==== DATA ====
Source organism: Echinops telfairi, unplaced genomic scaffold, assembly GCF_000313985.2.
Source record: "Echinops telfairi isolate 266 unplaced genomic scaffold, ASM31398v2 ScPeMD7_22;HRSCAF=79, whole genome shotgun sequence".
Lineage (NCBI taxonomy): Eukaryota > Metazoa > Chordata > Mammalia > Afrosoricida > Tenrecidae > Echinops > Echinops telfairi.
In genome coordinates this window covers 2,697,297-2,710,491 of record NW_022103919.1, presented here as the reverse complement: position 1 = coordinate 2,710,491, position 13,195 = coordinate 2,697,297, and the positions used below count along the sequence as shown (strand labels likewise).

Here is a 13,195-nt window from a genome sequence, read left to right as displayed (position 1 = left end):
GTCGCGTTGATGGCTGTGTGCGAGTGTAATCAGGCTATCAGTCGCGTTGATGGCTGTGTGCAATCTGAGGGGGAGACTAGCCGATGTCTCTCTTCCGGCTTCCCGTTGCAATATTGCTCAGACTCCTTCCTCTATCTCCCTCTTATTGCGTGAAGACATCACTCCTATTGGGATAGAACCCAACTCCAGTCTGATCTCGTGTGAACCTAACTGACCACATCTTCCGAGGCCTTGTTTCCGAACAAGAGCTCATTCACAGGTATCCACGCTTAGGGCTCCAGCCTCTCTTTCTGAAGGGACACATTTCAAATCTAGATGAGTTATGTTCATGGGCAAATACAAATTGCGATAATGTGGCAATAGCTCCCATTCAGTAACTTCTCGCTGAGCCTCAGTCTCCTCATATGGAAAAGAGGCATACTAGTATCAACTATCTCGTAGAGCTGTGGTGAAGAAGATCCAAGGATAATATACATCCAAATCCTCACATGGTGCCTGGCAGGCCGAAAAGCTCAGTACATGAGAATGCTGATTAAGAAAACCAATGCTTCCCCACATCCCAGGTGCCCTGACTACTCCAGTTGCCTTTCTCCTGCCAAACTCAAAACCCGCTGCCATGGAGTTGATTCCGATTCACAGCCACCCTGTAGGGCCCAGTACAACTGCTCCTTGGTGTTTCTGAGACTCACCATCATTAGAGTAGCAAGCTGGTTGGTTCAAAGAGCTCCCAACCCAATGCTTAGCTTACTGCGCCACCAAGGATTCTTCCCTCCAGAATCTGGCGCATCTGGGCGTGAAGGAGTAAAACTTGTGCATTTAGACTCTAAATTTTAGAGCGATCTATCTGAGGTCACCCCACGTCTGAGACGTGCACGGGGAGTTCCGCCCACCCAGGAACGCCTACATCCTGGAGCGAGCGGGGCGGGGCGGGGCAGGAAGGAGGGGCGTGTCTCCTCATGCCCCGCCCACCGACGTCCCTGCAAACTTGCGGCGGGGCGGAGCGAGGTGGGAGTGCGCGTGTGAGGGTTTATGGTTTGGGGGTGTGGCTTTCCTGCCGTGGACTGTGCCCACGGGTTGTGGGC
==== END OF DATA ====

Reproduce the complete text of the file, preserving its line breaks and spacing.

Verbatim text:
Source organism: Echinops telfairi, unplaced genomic scaffold, assembly GCF_000313985.2.
Source record: "Echinops telfairi isolate 266 unplaced genomic scaffold, ASM31398v2 ScPeMD7_22;HRSCAF=79, whole genome shotgun sequence".
Lineage (NCBI taxonomy): Eukaryota > Metazoa > Chordata > Mammalia > Afrosoricida > Tenrecidae > Echinops > Echinops telfairi.
In genome coordinates this window covers 2,697,297-2,710,491 of record NW_022103919.1, presented here as the reverse complement: position 1 = coordinate 2,710,491, position 13,195 = coordinate 2,697,297, and the positions used below count along the sequence as shown (strand labels likewise).

Here is a 13,195-nt window from a genome sequence, read left to right as displayed (position 1 = left end):
GTCGCGTTGATGGCTGTGTGCGAGTGTAATCAGGCTATCAGTCGCGTTGATGGCTGTGTGCAATCTGAGGGGGAGACTAGCCGATGTCTCTCTTCCGGCTTCCCGTTGCAATATTGCTCAGACTCCTTCCTCTATCTCCCTCTTATTGCGTGAAGACATCACTCCTATTGGGATAGAACCCAACTCCAGTCTGATCTCGTGTGAACCTAACTGACCACATCTTCCGAGGCCTTGTTTCCGAACAAGAGCTCATTCACAGGTATCCACGCTTAGGGCTCCAGCCTCTCTTTCTGAAGGGACACATTTCAAATCTAGATGAGTTATGTTCATGGGCAAATACAAATTGCGATAATGTGGCAATAGCTCCCATTCAGTAACTTCTCGCTGAGCCTCAGTCTCCTCATATGGAAAAGAGGCATACTAGTATCAACTATCTCGTAGAGCTGTGGTGAAGAAGATCCAAGGATAATATACATCCAAATCCTCACATGGTGCCTGGCAGGCCGAAAAGCTCAGTACATGAGAATGCTGATTAAGAAAACCAATGCTTCCCCACATCCCAGGTGCCCTGACTACTCCAGTTGCCTTTCTCCTGCCAAACTCAAAACCCGCTGCCATGGAGTTGATTCCGATTCACAGCCACCCTGTAGGGCCCAGTACAACTGCTCCTTGGTGTTTCTGAGACTCACCATCATTAGAGTAGCAAGCTGGTTGGTTCAAAGAGCTCCCAACCCAATGCTTAGCTTACTGCGCCACCAAGGATTCTTCCCTCCAGAATCTGGCGCATCTGGGCGTGAAGGAGTAAAACTTGTGCATTTAGACTCTAAATTTTAGAGCGATCTATCTGAGGTCACCCCACGTCTGAGACGTGCACGGGGAGTTCCGCCCACCCAGGAACGCCTACATCCTGGAGCGAGCGGGGCGGGGCGGGGCAGGAAGGAGGGGCGTGTCTCCTCATGCCCCGCCCACCGACGTCCCTGCAAACTTGCGGCGGGGCGGAGCGAGGTGGGAGTGCGCGTGTGAGGGTTTATGGTTTGGGGGTGTGGCTTTCCTGCCGTGGACTGTGCCCACGGGTTGTGGGC